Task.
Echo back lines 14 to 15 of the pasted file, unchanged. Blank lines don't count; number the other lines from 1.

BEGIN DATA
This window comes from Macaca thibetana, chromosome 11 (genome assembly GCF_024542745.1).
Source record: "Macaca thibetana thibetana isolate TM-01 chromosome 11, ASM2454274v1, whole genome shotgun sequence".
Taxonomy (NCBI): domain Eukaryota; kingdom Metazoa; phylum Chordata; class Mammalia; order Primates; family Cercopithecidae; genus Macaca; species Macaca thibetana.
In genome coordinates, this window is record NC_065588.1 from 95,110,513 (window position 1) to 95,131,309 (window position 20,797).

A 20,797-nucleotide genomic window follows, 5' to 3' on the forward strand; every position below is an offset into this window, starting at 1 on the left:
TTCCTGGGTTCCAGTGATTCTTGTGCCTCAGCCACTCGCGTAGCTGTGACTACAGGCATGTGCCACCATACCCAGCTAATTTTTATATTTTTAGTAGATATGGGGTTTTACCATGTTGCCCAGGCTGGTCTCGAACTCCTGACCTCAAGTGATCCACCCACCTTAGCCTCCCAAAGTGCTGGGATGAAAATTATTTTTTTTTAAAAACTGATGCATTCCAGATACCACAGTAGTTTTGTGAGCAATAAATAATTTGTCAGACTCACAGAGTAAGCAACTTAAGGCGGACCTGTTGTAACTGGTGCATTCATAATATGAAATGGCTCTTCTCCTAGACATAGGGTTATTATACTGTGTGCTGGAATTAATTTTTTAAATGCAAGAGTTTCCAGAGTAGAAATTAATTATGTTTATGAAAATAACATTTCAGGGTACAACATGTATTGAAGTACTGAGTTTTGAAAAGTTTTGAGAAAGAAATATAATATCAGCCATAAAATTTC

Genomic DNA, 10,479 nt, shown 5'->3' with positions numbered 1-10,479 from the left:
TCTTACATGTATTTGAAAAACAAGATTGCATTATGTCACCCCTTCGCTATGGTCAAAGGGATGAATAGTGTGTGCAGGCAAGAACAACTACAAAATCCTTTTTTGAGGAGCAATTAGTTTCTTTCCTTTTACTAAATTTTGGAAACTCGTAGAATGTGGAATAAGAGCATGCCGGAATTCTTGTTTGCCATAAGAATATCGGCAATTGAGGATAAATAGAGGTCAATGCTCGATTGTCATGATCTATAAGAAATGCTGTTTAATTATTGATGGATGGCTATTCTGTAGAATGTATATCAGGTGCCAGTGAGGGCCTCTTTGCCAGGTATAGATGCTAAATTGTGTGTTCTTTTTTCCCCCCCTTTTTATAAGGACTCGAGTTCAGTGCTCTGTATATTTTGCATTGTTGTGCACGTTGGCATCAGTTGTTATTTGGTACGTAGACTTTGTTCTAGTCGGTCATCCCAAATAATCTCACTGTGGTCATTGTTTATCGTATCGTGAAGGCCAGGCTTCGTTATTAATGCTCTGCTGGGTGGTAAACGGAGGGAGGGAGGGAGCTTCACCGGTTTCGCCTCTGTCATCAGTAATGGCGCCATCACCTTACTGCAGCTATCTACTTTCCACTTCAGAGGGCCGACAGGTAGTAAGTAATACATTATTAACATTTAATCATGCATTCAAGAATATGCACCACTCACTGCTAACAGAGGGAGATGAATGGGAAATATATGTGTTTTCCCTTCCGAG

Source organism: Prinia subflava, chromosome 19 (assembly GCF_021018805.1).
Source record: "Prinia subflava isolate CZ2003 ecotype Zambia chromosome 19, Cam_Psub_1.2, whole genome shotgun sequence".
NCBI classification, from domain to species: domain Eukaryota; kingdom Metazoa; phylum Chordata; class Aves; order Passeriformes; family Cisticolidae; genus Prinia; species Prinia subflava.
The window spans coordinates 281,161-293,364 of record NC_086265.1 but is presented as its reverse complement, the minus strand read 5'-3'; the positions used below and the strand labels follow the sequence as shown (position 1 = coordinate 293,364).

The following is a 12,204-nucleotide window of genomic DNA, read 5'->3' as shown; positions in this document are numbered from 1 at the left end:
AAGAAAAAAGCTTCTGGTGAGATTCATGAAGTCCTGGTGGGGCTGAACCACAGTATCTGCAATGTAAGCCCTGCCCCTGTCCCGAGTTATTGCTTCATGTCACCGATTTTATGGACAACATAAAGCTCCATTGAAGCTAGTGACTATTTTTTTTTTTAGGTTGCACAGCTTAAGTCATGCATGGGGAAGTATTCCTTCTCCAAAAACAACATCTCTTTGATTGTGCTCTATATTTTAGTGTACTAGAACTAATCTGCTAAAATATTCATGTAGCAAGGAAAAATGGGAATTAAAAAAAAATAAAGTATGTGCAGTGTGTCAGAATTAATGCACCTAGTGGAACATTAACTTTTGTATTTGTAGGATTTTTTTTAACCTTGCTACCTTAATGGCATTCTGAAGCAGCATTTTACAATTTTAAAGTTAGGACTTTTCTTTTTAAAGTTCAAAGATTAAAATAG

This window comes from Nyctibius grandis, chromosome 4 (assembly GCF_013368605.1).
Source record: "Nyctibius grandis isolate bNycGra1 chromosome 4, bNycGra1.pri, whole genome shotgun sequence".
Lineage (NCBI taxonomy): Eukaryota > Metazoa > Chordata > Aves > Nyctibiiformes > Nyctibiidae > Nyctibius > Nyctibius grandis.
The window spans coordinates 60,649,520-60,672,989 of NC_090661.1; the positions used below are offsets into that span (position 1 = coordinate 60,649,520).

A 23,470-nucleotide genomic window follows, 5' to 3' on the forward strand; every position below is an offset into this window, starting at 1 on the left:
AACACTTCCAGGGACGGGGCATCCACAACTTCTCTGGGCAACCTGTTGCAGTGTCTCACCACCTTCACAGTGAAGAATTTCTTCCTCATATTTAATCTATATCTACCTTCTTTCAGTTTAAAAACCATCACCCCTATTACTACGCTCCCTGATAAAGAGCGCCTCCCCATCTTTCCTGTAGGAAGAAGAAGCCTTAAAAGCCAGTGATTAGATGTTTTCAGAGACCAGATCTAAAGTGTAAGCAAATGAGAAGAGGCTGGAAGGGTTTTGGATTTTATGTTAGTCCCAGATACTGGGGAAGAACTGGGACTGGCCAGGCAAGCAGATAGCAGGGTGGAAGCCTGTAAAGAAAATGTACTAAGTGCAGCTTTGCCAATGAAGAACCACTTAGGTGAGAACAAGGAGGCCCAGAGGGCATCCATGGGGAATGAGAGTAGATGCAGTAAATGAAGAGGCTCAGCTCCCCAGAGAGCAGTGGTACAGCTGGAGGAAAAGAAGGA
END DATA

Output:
AAGAAAAAAGCTTCTGGTGAGATTCATGAAGTCCTGGTGGGGCTGAACCACAGTATCTGCAATGTAAGCCCTGCCCCTGTCCCGAGTTATTGCTTCATGTCACCGATTTTATGGACAACATAAAGCTCCATTGAAGCTAGTGACTATTTTTTTTTTTAGGTTGCACAGCTTAAGTCATGCATGGGGAAGTATTCCTTCTCCAAAAACAACATCTCTTTGATTGTGCTCTATATTTTAGTGTACTAGAACTAATCTGCTAAAATATTCATGTAGCAAGGAAAAATGGGAATTAAAAAAAAATAAAGTATGTGCAGTGTGTCAGAATTAATGCACCTAGTGGAACATTAACTTTTGTATTTGTAGGATTTTTTTTAACCTTGCTACCTTAATGGCATTCTGAAGCAGCATTTTACAATTTTAAAGTTAGGACTTTTCTTTTTAAAGTTCAAAGATTAAAATAG

This window comes from Nyctibius grandis, chromosome 4 (assembly GCF_013368605.1).